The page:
I got off to a late start on my meal from the Junior League of Boston’s More Than a Tea Party due to an appointment with the cruelest dental hygienist ever to scrape plaque. The entire time she was poking around at my gums she kept up a little running commentary about all of my mouth’s various failings, including the ones that I couldn’t have possibly prevented.
During flossing: “Wow, your front teeth are really far apart.”
During scraping: “You know, you could avoid those stains if you drank your coffee through a straw.”
After the x-ray, during which I gagged: “Gee, I don’t know why you can’t do this.”
During more scraping: “I can tell you’re not from around here because you have fluoride stains on your teeth, and we don’t have fluoride in our water.”
I said: “Wow, that is like something off of CSI.”
But in my head, I was thinking: I hate you.
So anyways, between that humiliation and having a filling replaced, I had to scrap my plans to go to the fish market on Friday, and find something simpler to make for dinner. Preferably, something involving squash, which turns up in about a quarter of all the recipes in More Than a Tea Party. And that premise led me to this very pleasant soup:
Squash, Leek and Watercress Soup
4 tablespoons unsalted butter
6 leeks, white part only, chopped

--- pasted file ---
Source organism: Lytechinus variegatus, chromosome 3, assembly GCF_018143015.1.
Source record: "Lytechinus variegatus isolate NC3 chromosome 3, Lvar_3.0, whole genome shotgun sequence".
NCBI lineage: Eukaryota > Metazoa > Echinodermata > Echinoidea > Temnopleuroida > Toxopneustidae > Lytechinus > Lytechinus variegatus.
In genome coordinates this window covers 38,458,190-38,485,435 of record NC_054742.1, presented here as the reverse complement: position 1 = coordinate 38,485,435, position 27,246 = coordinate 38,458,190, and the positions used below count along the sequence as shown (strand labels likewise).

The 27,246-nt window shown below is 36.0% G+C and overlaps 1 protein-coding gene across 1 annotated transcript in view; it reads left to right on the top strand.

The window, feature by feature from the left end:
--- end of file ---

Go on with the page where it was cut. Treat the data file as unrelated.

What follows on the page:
3 pounds yellow summer squash, chopped
2 quarts chicken stock
Dash of hot red pepper sauce
Salt and freshly ground black pepper, to taste
2 bunches watercress, stems removed
Melt butter in heavy large saucepan over medium-low heat. Add leeks and cook until tender, stirring occasionally, about 10 minutes. Add chopped squash and stir for 4 minutes. Add chicken stock and simmer until squash is tender, about 15 minutes. Add pepper sauce, and season with salt and pepper to taste. Add watercress and simmer 2 minutes. Puree soup in blender or food processor. Ladle soup into bowls, swirl in 1 tablespoon of sour creem and garnish with sliced squash and watercress sprig.
Note: Best made 1 day ahead, refrigerated and reheated just before serving.
While excellent and flavorful, I would recommend using only about half the chicken stock that the recipe calls for, or perhaps add a potato or something. It came out a little thinner than I would have liked, and I’d even strained out a cup or so of the broth prior to pureeing. Still, it was quite good with a loaf of rosemary-olive oil bread.
Since dinner itself was so simple, I decided to pull out the big guns for dessert and make Boston Cream Pie. The pie, which is actually a cake, was invented at the historic Parker House (still in operation, but now owned by Omni) – I hear they also make some pretty good rolls there. This recipe was submitted to the Junior League of Boston by the Omni Parker House, though it was quite possibly composed by the Anal-Retentive Chef:
Boston Cream Pie
2 1/4 cups all purpose flour
Pinch of salt
1 1/2 teaspoons baking powder
1 cup, plus 2 tablespoons unsalted butter, room temperature
1 cup granulated sugar
5 eggs, lightly beaten
1 teaspoon vanilla extract
1/2-3/4 cup milk
3 egg yolks
3 tablespoons granulated sugar
2 1/2 tablespoons cornstarch
1 cup milk
1 teaspoon vanilla extract
1 cup heavy cream
6 ounces bittersweet or semi-sweet chocolate, chopped
1/4 cup unsalted butter, cut up
Preheat the oven to 350 degrees. Grease two 8″ layer cake pans and dust with flour, tapping out excess. Sift together flour, salt and baking powder and set these aside. With an electric mixer, cream the butter until it is soft and light. Then add the sugar a little at a time, beating thoroughly. Add the eggs a spoonful at a time, beating well, then add the vanilla.